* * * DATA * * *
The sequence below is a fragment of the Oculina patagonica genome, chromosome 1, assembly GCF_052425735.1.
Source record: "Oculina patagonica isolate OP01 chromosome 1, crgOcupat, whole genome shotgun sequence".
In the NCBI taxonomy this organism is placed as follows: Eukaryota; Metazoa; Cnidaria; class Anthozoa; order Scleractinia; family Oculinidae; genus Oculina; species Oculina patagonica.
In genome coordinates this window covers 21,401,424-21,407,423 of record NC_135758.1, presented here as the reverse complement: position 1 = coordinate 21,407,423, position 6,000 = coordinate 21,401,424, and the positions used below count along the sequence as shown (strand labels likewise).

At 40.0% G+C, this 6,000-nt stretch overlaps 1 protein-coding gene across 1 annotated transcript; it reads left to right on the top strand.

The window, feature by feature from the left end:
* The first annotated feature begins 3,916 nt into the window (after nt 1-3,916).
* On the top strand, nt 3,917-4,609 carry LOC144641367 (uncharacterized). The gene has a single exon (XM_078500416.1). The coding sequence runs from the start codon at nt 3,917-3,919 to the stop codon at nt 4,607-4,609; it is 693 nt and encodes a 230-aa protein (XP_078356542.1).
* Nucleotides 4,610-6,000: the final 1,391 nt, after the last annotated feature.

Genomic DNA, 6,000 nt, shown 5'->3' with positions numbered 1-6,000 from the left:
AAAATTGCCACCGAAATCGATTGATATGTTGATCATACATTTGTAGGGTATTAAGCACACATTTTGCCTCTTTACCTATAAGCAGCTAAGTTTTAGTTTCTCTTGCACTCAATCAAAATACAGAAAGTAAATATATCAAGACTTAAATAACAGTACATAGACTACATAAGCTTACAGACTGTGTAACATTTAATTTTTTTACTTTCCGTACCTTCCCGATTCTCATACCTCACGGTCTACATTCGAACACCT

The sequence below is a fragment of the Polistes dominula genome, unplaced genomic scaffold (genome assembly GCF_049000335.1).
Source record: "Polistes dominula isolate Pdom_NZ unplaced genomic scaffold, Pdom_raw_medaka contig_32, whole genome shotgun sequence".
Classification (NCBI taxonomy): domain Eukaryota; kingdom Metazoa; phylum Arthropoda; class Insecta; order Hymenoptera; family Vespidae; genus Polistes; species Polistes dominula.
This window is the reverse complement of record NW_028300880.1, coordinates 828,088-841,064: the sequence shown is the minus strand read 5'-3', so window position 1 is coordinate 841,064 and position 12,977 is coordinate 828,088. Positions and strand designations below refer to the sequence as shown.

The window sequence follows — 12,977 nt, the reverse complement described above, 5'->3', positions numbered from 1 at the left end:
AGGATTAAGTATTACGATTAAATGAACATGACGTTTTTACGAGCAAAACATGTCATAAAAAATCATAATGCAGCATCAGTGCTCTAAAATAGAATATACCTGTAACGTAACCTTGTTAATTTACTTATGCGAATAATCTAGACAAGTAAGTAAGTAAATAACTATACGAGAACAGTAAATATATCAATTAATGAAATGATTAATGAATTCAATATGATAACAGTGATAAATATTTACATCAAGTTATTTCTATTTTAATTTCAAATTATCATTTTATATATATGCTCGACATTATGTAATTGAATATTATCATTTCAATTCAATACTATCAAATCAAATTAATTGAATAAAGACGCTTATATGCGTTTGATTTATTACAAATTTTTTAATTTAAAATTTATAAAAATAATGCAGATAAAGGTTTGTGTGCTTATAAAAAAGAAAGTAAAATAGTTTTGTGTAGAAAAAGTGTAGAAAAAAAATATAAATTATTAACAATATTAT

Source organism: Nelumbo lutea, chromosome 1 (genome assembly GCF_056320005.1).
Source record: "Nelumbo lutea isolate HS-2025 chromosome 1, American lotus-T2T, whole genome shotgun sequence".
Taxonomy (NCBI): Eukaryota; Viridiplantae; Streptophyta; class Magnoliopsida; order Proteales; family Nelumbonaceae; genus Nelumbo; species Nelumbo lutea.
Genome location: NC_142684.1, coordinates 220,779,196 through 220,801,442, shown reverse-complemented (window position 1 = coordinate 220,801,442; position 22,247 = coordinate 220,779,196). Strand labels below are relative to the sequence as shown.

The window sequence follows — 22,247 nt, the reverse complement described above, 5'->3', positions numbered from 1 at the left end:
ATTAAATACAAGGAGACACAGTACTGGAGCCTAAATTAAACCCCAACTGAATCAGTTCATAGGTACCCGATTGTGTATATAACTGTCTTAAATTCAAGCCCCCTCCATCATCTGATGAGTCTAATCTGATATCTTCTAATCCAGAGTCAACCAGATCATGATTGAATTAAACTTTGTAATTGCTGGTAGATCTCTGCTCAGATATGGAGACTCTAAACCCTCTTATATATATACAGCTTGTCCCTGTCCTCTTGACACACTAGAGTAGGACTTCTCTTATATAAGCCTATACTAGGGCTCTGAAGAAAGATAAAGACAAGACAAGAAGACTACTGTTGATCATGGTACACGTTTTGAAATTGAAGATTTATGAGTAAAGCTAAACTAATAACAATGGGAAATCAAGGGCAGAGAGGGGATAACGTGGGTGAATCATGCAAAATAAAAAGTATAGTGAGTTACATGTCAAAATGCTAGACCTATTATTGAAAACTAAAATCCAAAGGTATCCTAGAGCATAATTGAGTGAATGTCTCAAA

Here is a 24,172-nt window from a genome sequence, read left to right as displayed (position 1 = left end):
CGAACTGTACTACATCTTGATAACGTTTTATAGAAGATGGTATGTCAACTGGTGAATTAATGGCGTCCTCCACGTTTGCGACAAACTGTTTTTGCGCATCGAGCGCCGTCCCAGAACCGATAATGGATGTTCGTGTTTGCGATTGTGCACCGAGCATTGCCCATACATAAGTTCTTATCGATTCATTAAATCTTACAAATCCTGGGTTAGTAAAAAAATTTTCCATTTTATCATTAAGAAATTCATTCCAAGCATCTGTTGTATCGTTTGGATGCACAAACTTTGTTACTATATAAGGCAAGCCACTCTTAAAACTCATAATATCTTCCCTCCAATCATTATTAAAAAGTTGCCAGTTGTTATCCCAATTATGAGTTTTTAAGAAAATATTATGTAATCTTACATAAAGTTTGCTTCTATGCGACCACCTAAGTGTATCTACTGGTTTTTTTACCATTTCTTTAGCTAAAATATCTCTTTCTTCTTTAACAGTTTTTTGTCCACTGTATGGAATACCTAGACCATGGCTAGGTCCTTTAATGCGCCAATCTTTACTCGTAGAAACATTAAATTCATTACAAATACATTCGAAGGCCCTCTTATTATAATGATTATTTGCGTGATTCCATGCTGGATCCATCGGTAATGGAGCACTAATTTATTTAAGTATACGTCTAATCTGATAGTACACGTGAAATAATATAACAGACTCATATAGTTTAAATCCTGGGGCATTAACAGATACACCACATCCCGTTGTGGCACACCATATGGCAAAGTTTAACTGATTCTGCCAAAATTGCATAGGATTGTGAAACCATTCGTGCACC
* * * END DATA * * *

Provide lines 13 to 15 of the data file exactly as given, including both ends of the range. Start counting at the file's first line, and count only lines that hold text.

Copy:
Source record: "Polistes dominula isolate Pdom_NZ unplaced genomic scaffold, Pdom_raw_medaka contig_32, whole genome shotgun sequence".
Classification (NCBI taxonomy): domain Eukaryota; kingdom Metazoa; phylum Arthropoda; class Insecta; order Hymenoptera; family Vespidae; genus Polistes; species Polistes dominula.
This window is the reverse complement of record NW_028300880.1, coordinates 828,088-841,064: the sequence shown is the minus strand read 5'-3', so window position 1 is coordinate 841,064 and position 12,977 is coordinate 828,088. Positions and strand designations below refer to the sequence as shown.